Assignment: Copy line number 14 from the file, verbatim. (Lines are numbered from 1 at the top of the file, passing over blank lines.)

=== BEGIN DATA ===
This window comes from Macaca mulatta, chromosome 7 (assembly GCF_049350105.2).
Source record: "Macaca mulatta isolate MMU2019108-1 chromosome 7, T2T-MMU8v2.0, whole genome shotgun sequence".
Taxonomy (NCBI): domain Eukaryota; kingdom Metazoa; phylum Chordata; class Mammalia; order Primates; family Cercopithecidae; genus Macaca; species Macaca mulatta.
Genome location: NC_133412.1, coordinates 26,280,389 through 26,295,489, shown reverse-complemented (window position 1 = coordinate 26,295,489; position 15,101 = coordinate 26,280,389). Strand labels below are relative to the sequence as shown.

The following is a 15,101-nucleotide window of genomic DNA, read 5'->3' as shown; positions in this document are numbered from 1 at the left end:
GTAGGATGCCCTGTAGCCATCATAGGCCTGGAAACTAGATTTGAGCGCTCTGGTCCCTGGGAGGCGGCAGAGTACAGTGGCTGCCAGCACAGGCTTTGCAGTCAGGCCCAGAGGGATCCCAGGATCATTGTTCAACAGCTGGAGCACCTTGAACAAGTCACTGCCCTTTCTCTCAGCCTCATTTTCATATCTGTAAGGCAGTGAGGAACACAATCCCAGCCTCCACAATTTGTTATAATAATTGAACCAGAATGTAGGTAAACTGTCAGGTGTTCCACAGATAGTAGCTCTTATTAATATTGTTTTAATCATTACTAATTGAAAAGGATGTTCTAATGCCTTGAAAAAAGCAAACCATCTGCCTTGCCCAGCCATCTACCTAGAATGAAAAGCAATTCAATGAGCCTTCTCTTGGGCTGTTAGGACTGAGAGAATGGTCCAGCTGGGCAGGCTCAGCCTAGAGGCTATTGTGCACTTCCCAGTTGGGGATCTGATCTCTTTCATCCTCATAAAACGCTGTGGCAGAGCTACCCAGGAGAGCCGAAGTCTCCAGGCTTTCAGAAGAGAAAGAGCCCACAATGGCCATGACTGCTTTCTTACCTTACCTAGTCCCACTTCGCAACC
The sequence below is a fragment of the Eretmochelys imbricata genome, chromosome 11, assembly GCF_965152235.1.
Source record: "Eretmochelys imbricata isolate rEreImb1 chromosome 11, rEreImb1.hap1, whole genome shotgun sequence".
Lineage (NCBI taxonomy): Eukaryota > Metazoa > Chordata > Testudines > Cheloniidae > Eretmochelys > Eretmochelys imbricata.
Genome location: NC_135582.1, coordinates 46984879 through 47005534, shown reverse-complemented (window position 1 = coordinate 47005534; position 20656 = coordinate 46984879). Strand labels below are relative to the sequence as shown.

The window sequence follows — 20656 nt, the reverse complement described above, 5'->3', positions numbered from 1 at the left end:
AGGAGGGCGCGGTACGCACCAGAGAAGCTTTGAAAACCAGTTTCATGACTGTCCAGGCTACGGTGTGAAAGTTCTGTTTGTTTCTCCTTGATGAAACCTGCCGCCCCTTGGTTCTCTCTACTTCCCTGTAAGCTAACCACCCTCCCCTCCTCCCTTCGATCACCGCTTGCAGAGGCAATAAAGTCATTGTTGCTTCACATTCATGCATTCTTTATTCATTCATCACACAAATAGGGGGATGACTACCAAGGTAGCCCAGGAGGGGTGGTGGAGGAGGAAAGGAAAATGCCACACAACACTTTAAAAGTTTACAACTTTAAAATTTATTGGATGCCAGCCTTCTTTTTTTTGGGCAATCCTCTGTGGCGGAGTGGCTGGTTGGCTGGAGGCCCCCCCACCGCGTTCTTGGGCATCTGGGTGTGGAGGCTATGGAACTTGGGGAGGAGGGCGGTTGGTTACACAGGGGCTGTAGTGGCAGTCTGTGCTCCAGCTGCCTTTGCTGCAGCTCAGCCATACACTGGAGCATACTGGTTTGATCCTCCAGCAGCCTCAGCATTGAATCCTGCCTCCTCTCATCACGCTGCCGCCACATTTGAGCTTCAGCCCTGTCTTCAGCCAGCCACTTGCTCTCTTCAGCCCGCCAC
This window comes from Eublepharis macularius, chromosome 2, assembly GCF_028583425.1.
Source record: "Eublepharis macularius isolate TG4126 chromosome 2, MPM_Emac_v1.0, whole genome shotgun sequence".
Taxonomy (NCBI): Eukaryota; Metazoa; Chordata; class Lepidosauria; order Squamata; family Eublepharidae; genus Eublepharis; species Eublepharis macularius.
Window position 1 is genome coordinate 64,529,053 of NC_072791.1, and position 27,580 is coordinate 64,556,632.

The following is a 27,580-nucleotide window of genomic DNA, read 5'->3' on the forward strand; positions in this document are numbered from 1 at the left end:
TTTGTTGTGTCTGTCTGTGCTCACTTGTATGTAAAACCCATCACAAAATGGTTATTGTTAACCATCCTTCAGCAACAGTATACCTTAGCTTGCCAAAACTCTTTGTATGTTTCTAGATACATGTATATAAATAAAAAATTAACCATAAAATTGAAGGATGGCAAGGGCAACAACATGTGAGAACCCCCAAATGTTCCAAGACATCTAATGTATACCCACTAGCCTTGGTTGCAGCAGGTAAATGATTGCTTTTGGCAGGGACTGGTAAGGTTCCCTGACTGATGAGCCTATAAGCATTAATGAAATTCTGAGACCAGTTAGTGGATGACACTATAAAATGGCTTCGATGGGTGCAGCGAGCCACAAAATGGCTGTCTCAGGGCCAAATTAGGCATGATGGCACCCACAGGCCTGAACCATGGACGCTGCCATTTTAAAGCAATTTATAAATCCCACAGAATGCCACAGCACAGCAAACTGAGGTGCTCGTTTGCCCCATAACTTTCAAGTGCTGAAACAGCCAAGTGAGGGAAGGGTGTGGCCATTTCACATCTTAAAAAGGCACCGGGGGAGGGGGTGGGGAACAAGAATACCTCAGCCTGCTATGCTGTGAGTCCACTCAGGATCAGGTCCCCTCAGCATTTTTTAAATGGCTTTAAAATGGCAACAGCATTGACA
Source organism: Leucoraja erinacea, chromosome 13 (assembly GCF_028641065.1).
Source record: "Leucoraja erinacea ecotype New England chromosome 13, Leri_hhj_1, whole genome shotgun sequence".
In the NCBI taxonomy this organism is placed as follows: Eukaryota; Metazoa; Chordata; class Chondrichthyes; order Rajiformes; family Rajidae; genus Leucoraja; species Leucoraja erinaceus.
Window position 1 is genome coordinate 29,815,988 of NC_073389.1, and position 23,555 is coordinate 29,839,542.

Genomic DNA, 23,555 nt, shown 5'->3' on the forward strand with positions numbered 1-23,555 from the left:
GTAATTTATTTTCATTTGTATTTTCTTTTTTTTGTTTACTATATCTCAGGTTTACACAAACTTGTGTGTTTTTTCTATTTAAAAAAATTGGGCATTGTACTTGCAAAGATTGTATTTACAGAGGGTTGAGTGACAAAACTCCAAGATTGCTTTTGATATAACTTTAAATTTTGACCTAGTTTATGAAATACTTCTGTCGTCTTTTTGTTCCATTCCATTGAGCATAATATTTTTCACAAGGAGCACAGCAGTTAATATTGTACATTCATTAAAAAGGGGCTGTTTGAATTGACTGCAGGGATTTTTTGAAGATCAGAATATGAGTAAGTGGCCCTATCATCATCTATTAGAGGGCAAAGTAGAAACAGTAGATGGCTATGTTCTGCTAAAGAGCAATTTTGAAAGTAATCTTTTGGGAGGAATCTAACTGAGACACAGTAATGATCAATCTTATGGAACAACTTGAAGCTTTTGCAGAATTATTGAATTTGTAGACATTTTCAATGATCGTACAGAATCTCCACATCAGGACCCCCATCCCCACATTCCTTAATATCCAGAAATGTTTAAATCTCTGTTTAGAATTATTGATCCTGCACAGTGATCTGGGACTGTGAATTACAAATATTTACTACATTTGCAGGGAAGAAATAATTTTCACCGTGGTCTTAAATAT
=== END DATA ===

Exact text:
Source record: "Eublepharis macularius isolate TG4126 chromosome 2, MPM_Emac_v1.0, whole genome shotgun sequence".